Touching down in January 1978 tonight, and who is here to greet us but the Motor City Madman, Ted Nugent featuring on the cover of Crawdaddy magazine.
With an M-16, a doberman pinscher, and what looks to be a hand grenade on his utility belt. Rock N Roll Madman indeed. And since you're here, I'm here, and we're rapping about scans and rock music, I'm gonna spin some tunes to listen to as I bang out another post here at Darwination Scans. Not Ted's version but Fudge Tunnel's of Cat Scratch Fever.
I don't quite have the time I wanted to have for a post tonight, as my Saturday largely involved shooting the shit and catching up with some old friends. And later a largely surreal experience, a "pre-prom picture party" at a rather large spread that seemed a modern take on plantation life among many folks I haven't met before and about 30 girls and their dates taking pictures. Lots and lots and lots of pictures before the big dance. Life in the South still gives me that stranger in a strange land feeling even though I've been down here for nearly 25 years. A yankee never does quite settle in. Those of you like me know what I'm talking about. Probably works the other way too for southerners dislocated in the northern climes, but no one has ever confided this to this yankee at least.
After sitting down, scanning a magazine and finishing the cover edit I started last night, here I am in the midnight hour. Which is fine cuz pops needs to be ready to pick up princess at a moments notice on prom night, eh? I don't have enough time to get to the mag I hoped to get to tonight, so instead let's take a look at an issue of Crawdaddy. My scans, McCoy's edits, the mf link: Crawdaddy (1978-01)(D&M).cbr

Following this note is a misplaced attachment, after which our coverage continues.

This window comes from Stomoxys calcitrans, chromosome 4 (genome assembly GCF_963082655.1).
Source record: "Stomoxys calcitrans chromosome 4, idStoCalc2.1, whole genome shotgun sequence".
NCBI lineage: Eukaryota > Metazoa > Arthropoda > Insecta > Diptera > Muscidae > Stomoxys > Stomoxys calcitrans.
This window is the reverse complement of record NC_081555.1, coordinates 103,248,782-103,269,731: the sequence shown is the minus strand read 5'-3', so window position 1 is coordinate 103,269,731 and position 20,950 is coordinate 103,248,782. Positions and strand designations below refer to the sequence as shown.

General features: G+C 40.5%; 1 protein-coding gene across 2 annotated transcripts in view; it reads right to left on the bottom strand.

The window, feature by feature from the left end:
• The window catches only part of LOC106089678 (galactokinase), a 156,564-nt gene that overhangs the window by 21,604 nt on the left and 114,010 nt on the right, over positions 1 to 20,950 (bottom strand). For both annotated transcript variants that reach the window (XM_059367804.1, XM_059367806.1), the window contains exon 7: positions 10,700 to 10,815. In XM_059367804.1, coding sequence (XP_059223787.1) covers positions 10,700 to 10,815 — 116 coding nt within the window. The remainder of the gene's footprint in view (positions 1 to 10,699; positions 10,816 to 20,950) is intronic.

Or you can view it at the Internet Archive and download in alternate formats here.
Usually when I do a representative scan of a title, I like to start towards the beginning, tonight it's an issue from the twilight of the original run of the magazine which began publishing in 1966 by then 17 year old Paul Williams before beating both Rolling Stone and Creem to the newstand. Old rockers speak reverently of the magazine and the wiki lists a parade of rockers, writers, celebrities, and artists that graced its pages. I'm a proof is in the pudding sort of guy, though, so let's thumb through the issue and take a look see.
Damn, on the inside front cover, a Camel ad. I still want a camel every time I see a cigarette ad in a scan - even after quitting fifteen plus years ago when the kids were still tiny. It never fails, Joe Camel worked his voodoo on me, or maybe mama just made it too easy to steal her smokes.
It's ok, chicks dig it o.O
Fender. When you mean business, versatile.
contents, appearing later in the magazine than I expected.
But, hey bartender, jobu needs a refill. I better spin more tunes. To accompany the first article, Funkadelic
Sometimes, we forget how far out the Funkadelic really is. It's not simple feel good funk by any means. On display in the first article is the deeply macabre and acid-fueled artistry behind Maggot Brain. The album begins with a long and soulful contemplative and screeching track largely featuring plaintive and expoloratory distorted solo work from guitarist Eddie Hazel. A pretty damn deep intro for what the modern listener might expect to be simply some party funk. And the article isn't much easier to digest. When is Clinton gaslighting, when is he serious. My man certainly is funky, but he likes to funk with the interviewer and reader, too. I'm not sure you leave this article with any better understanding of the workings of Clinton's acid scorched mind, but it's a wild ride. Click the pages for a slightly better view. Have I mentioned I hate Blogger's images, maybe I have 😑